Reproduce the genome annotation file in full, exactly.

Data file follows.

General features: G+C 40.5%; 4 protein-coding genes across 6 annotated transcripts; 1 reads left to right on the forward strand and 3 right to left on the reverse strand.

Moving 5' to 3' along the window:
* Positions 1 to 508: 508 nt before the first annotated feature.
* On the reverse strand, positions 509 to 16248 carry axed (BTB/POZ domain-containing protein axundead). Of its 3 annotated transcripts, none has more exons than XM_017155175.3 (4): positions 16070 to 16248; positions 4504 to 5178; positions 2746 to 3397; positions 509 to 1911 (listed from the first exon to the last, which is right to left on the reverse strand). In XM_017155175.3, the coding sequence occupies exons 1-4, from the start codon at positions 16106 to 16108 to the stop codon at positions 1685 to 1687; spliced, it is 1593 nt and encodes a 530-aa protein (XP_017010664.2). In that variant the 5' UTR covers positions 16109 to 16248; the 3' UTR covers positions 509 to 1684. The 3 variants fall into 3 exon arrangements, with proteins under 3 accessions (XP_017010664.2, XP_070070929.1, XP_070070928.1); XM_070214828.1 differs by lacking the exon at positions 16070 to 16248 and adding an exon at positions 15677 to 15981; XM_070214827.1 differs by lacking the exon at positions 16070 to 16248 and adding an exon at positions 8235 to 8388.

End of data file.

General features: G+C 40.5%; 4 protein-coding genes across 6 annotated transcripts; 1 reads left to right on the forward strand and 3 right to left on the reverse strand.

Moving 5' to 3' along the window:
* Positions 1 to 508: 508 nt before the first annotated feature.
* On the reverse strand, positions 509 to 16248 carry axed (BTB/POZ domain-containing protein axundead). Of its 3 annotated transcripts, none has more exons than XM_017155175.3 (4): positions 16070 to 16248; positions 4504 to 5178; positions 2746 to 3397; positions 509 to 1911 (listed from the first exon to the last, which is right to left on the reverse strand). In XM_017155175.3, the coding sequence occupies exons 1-4, from the start codon at positions 16106 to 16108 to the stop codon at positions 1685 to 1687; spliced, it is 1593 nt and encodes a 530-aa protein (XP_017010664.2). In that variant the 5' UTR covers positions 16109 to 16248; the 3' UTR covers positions 509 to 1684. The 3 variants fall into 3 exon arrangements, with proteins under 3 accessions (XP_017010664.2, XP_070070929.1, XP_070070928.1); XM_070214828.1 differs by lacking the exon at positions 16070 to 16248 and adding an exon at positions 15677 to 15981; XM_070214827.1 differs by lacking the exon at positions 16070 to 16248 and adding an exon at positions 8235 to 8388.